Glow sticks have long been a staple at the Ness Creek Music Festival, but organizers are asking people to get their glow on in different ways this year.
While there is no outright ban, the festival is “strongly encouraging” people away from using glow sticks after the festival’s waste audit found that glow sticks and the small connectors that go with them were among the most common items left behind at the end of the three-day festival, which takes place at a site about 240 kilometres north of Saskatoon.
Glow sticks have been added to the list of “no’s” on Ness Creek’s website, joining glass bottles, drones, pets and fireworks.
This follows in the footsteps of other festivals, like Coachella, that have banned glow sticks, said festival spokeswoman Paige Unruh.
“We’re moving towards not having them allowed. We just hope that people will police each other… encourage each other, to not use them and leave them at home,” she said.
Traditional glitter is also a no-no because it does not degrade and will stay wherever it lands at the festival site, but it wasn’t added to the list because there are biodegradable options that people can purchase, Unruh said.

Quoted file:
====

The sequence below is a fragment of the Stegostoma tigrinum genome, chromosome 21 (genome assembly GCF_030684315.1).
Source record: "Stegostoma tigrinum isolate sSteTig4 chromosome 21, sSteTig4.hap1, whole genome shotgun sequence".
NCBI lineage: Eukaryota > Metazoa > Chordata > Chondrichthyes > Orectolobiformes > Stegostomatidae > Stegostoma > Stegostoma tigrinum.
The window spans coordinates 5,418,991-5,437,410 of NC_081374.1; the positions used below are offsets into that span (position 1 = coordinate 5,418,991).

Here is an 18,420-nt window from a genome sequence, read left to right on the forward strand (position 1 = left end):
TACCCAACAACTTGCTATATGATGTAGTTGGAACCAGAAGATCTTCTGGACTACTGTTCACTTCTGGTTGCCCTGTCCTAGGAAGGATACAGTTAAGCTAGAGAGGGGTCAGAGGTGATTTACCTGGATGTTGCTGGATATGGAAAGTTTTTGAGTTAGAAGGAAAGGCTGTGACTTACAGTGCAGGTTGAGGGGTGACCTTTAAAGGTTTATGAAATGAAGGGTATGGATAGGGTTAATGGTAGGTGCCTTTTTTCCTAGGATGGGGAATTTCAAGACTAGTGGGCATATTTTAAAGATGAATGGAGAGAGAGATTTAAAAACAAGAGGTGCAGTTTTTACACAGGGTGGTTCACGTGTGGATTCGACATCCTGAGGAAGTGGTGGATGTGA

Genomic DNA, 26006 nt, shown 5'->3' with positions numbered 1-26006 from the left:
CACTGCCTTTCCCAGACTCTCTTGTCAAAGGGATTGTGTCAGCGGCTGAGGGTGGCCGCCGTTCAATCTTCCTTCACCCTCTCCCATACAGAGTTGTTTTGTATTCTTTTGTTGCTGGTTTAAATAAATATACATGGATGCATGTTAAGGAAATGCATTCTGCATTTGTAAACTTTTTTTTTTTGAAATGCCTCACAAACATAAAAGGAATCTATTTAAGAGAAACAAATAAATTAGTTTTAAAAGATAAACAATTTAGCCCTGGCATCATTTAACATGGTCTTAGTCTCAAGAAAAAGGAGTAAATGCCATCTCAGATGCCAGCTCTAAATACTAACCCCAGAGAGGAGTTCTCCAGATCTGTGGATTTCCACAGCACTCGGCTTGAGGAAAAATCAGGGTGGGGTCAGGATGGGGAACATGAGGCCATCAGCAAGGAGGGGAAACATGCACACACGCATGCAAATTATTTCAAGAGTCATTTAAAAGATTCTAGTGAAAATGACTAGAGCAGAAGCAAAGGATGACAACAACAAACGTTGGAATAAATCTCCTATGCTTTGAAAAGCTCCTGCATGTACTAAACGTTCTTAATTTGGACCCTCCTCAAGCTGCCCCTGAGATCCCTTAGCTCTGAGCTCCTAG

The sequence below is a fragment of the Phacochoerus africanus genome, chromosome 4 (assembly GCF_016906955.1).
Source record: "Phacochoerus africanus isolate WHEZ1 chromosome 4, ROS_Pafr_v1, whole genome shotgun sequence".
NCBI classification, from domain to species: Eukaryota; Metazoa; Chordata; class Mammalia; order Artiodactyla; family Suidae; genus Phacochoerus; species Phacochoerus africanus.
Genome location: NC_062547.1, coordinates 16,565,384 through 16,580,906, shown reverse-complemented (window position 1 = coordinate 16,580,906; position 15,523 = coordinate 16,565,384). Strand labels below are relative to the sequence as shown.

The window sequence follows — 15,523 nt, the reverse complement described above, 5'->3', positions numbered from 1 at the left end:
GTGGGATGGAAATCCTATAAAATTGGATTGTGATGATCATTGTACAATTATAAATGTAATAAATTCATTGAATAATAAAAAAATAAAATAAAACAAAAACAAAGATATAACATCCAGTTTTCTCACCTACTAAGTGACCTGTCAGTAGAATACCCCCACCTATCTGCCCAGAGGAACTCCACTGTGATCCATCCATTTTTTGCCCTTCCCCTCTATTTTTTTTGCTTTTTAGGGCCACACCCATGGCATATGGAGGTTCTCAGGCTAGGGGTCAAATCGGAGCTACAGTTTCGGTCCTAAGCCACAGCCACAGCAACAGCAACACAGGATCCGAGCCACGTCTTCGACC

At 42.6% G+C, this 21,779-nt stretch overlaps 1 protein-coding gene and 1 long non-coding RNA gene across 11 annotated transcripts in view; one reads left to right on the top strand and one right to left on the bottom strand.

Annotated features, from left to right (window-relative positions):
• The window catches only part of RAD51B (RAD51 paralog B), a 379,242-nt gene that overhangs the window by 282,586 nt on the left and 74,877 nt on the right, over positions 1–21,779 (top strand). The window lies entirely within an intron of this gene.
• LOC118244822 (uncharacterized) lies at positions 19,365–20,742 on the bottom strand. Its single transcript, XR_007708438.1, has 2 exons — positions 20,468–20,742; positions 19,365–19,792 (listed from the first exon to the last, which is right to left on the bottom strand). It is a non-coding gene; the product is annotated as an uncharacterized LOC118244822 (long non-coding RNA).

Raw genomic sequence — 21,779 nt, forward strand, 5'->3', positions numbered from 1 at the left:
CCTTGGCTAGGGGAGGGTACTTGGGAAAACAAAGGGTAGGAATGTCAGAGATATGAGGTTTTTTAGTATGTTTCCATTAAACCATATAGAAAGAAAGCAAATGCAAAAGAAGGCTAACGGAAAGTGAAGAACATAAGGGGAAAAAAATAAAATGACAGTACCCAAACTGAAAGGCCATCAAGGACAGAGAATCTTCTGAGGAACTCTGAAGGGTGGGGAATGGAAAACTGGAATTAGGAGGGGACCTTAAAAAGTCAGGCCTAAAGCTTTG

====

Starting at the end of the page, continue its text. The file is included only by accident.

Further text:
“I don’t know how you stop people from using glitter,” she said.
“It’s a tent city in the forest, 3,500 people and it’s a big community right. And so I think what we’re going to be relying on is for Ness Creek-goers to really encourage each other to take these steps in the right direction or you know, to lessen our impact on the environment.”
As a substitute to glow sticks, a glow paint station will be set up at the festival site for people to use. Some festival-goers are also planning to wear reusable alternatives called electroluminescent wire that run on AAA batteries.
The move to end glow stick use has been met online with enthusiasm by some, but also resistance from people who call glow sticks an integral part of the festival.
Unruh said organizers knew before they made the glow stick decision that people wouldn’t be happy to see them go.
“Once the sun goes down, it’s dark. The only light you’re gonna find is in our downtown sites and then if there’s campfires or whatnot. So glow sticks do have quite a pretty large part in Ness Creek’s sort of landscape as far as the festival goes,” she said.
“It just really fits with what our views are and what we really should be doing to have a better impact on the site.”
Other initiatives the festival has taken in recent years is to ban bottled water sales on site and ask all vendors to only use compostable cutlery, plates and cups.
Amidst complaints that people have already purchased glow sticks for this year, Unruh did acknowledge it was a misstep to only post the notice about having no glow sticks to Facebook just last week.
The intent had been to post it soon before the July 19-22 festival to keep it top of mind, and other notices on the website and in the guide included the new information, she said.